Effective Communication

7 Ways to Command The Respect You Deserve

command respect

We don’t always get the respect we deserve. In fact, comedian Rodney Dangerfield made a career of the line, “I get no respect…”

While gaining others’ respect is critical to leadership success and career advancement, unfortunately, you can’t make someone respect you.

In fact, getting respect is deep into “influence and persuasion” territory, and not in the realm of “command and control.”

Here are seven reasons why people fail to get respect even though they deserve it, along with some thoughts on how you can influence the situation.

1.  Not knowing what you want to be respected for

There are two definitions for respect according to the Oxford Dictionary:

  • a feeling of deep admiration for someone or something elicited by their abilities, qualities, or achievements
  • due regard for the feelings, wishes, or rights of others

The second definition is one that we hopefully extend to everyone. But here, we’re looking at the first definition, and it’s not possible to be generally respected for everything in life. People respect us for particular aspects of what we do and who we are, whether that’s a particular skill or the integrity with which we conduct ourselves.

What you can do:

Get clear on the dimension(s) on which you want to be judged. It’s hard to win an Oscar for “best actor” if you’re the director or cinematographer! Once you’re clear, it’s easier to align your efforts and the way you show up every day to reinforce that quality.

2.  Expecting to start from neutral

The reality is that everyone has a different default setting when it comes to judging whether to respect other people – and [tweet bird=yes]yes, people are judging each other all the time whether it’s conscious or not.[/tweet]

If you think you’re starting from neutral, but they’re in the “guilty until proven innocent” camp, you may not be making sufficient moves to counter this, and you’ll need to “up your dosage” just to get to neutral much less positive territory.

What you can do:

In addition to putting more evidence in front of these people, I’ve found that a great strategy is to indirectly “pave the way” by having your reputation or “word of mouth” work for you.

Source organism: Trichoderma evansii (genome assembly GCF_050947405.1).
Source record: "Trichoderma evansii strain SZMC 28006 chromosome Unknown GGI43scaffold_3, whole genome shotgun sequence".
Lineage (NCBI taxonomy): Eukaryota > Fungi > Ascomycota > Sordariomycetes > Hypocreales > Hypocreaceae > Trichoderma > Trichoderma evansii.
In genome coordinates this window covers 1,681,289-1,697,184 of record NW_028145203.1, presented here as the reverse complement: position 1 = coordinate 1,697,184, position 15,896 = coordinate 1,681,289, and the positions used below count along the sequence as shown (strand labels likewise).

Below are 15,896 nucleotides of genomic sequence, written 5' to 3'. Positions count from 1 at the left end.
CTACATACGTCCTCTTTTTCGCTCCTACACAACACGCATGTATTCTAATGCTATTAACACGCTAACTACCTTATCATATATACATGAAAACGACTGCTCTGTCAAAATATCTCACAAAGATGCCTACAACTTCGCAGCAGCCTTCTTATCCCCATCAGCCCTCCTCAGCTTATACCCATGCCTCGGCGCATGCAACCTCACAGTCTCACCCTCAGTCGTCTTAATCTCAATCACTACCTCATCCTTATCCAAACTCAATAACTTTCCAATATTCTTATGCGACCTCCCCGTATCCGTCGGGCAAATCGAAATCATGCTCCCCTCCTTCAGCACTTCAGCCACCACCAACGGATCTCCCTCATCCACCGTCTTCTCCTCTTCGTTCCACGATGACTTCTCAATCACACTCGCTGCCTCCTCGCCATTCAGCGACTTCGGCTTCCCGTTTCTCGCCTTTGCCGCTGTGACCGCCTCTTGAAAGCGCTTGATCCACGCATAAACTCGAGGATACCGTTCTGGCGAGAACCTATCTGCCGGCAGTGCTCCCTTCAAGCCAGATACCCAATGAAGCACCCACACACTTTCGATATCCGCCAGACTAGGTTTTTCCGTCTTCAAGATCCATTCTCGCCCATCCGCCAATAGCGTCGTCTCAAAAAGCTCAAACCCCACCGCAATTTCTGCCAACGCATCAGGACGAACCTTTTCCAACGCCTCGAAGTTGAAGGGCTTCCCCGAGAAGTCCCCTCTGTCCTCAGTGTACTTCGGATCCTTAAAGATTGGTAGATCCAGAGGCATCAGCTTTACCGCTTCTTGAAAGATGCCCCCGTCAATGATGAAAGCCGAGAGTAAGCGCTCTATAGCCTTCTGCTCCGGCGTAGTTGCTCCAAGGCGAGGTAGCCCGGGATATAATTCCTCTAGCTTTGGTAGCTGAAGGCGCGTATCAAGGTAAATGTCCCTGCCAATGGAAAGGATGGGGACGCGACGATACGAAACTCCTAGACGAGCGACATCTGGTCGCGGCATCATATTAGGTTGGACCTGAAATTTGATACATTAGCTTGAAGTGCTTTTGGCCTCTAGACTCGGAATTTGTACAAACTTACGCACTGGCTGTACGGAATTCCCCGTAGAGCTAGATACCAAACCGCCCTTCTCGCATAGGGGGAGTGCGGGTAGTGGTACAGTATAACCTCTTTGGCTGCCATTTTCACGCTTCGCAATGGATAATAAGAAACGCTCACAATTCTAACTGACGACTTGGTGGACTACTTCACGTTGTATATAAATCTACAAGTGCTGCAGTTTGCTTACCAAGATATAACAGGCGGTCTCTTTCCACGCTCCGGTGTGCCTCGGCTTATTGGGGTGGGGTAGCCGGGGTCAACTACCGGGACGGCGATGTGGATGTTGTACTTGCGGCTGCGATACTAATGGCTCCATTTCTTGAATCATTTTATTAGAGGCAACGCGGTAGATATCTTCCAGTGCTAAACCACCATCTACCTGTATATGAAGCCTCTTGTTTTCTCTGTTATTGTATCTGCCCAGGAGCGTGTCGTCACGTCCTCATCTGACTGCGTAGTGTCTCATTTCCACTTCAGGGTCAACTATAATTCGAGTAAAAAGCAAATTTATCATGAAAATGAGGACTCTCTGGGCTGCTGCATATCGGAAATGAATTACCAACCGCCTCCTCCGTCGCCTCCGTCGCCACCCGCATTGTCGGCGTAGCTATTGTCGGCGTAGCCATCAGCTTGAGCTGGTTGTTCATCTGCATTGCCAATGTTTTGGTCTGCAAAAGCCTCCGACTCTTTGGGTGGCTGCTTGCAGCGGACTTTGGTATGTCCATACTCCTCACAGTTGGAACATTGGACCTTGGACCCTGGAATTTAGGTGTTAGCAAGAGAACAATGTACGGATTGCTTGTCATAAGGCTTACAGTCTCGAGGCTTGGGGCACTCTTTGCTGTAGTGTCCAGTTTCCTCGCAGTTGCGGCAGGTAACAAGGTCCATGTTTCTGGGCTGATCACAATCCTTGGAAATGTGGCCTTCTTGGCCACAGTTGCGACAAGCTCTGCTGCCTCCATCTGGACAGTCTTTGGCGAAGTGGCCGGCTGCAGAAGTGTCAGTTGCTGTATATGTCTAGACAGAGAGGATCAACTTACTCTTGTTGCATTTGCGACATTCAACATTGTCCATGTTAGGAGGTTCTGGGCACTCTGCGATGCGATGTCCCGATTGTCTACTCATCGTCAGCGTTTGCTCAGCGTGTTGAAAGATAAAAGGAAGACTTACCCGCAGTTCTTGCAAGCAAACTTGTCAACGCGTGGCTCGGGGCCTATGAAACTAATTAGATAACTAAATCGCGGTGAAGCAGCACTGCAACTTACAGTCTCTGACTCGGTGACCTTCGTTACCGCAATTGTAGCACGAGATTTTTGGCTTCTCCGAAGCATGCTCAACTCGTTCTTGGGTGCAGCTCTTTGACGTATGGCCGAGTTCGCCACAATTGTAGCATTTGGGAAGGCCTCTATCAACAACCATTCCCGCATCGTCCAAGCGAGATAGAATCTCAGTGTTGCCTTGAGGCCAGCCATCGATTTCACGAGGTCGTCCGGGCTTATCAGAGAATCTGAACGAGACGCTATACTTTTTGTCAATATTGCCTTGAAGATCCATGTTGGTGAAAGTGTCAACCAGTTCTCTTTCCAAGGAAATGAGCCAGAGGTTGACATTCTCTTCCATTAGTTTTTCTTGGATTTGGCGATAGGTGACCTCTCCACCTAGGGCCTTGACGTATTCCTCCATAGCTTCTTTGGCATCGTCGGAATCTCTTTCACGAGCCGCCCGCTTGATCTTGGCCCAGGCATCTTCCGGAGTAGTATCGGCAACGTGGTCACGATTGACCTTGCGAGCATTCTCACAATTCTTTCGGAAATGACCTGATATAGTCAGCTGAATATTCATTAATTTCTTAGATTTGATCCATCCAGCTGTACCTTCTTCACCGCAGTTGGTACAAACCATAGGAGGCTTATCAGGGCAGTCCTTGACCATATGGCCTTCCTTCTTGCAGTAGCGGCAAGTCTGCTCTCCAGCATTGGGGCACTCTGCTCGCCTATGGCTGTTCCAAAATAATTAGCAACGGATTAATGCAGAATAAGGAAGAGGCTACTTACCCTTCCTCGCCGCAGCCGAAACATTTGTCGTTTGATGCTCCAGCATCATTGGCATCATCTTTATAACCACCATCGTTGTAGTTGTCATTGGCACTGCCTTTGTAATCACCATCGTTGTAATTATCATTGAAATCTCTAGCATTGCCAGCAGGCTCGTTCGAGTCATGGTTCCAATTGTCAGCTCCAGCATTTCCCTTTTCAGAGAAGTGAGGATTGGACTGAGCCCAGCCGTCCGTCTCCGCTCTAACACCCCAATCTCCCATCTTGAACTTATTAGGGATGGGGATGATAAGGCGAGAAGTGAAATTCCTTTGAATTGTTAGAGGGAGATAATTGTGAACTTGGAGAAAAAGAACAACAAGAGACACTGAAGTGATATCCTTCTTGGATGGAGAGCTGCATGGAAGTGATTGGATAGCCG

Figure out who influences those people and make sure those influencers have sufficient experiences with you to gain their respect. Over time, their informal views and influence can help move that tough grader to a positive position…or at least to neutral where you can reasonably expect to shift them into positive territory in the future.

3.  Being caught up in stereotype

Another thing to recognize is that others may be operating under assumptions based on stereotype that may or may not hold true in your case. For example, I’ve learned that people tend to see me as a “nice Chinese girl”: smart and hardworking but not wanting to speak up, make waves or confront people.

What you can do:

In this case, you will need to dispel some of those myths. Your goal is to get the person to see you as an individual rather than part of a stereotype. In my case, I had to learn to speak up in strategic ways (not just chipping in a fact here and there), and to do that in big meetings. And keep doing it until the weight of evidence sinks in.

4.  Not realizing it’s an ongoing process

Respect is rarely something that people decide to bestow on you based on a single interaction. Unlike a one-time inoculation, respect is based on a series of interactions. For better or worse, a negative data point – especially at the start – seems to have more impact than a string of positive ones. On the other hand, starting off with a few positive interactions can buy you the benefit of the doubt when there’s a negative experience later on. Either way, gaining and retaining respect is an ongoing process.